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Sacred Economics: Chapter 19, Nonaccumulation (Pt. 20)


The following is the twentieth installment from Sacred Economics: Money, Gift, and Society in the Age of Transition, available from EVOLVER EDITIONS/North Atlantic Books. You can read the Introduction here, and visit the Sacred Economics homepage here.


When the accumulation of wealth is no longer of high
social importance, there will be great changes in the code of morals. We shall
be able to rid ourselves of many of the pseudo-moral principles which have
hag-ridden us for two hundred years, by which we have exalted some of the most
distasteful of human qualities into the position of the highest virtues.
–John Maynard Keynes

Be charitable before wealth makes thee covetous. –Sir Thomas Browne


I have in this book articulated a conception of wealth as
flow rather than accumulation. This is not a new idea: wealth only became an
accumulation with the rise of agricultural civilization. Because
hunter-gatherers are, with very few exceptions, nomadic, possessions are a
literal burden to them. But the farmer is sedentary; moreover, the farmer's
livelihood depends on the storage of food, especially in the case of
grain-based agriculture. Hunter-gatherers stayed at populations beneath the
carrying capacity of the unmodified ecosystem; in times of drought or flooding,
they could easily move and adapt. Not so the farmer. For the farmer, seven lean
years could easily follow seven fat ones, which meant that the best security
was to keep large stores of food. To accumulate and store was the best form of
security; from it flowed wealth, status, and many of the habits we identify
today as virtues: thrift, sacrifice, saving for a rainy day, good work habits,
industriousness, and diligence.

Living without food
storage, hunter-gatherers worked no harder than necessary to meet immediate
needs and enjoyed long periods of leisure. The farmer's leisure comes with a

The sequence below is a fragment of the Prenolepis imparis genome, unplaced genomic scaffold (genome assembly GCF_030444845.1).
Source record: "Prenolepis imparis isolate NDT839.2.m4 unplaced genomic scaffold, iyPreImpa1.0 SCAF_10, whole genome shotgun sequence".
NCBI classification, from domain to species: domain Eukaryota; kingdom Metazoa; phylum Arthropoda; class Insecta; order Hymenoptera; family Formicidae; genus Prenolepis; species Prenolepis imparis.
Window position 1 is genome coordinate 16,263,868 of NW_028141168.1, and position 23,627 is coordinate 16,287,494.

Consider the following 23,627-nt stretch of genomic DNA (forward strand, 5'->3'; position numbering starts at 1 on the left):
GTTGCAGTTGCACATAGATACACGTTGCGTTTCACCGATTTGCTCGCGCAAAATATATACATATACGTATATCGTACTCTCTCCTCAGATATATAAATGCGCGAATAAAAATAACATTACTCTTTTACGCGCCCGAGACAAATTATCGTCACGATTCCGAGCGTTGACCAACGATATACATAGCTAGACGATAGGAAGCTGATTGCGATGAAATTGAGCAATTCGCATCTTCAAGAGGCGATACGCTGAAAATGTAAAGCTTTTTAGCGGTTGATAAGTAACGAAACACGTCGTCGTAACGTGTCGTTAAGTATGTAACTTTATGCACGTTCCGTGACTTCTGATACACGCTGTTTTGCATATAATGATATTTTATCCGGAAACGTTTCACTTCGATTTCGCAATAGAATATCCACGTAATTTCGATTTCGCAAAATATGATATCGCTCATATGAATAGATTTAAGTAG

bit of guilt — he could be working a little harder, storing up a little more just
in case. On the farm, there is always something that needs to be done. We have
today inherited and taken to an extreme the attitudes of the farmer, including
the agricultural definition of wealth.1 After agriculture, these
attitudes (work ethic, sacrifice of present for future, accumulation, and
control) reached their next level of expression in the Age of the Machine,2
which led to accumulations of wealth undreamed of by the richest pharaoh.

And today we are in
the so-called Information Age, which is yet another intensification of the same
attitudes, and which has seen an accumulation of wealth, a contrasting poverty,
and an alienation from the natural world far exceeding any precedent. Many
observers have pointed out that each such "age" is succeeding (actually
overlaying) the last at an exponentially accelerating pace. Very roughly
speaking, the age of agriculture lasted three millennia, the age of industry
three centuries, the information age three decades.3 Now, many
sense, we are on the verge of a singularity: perhaps a flurry of new ages
telescoped into years, months, days, and then a transition into a wholly new
era, something unknowable and qualitatively different from anything before. We
may not know much about it yet, but one thing that is certain about the coming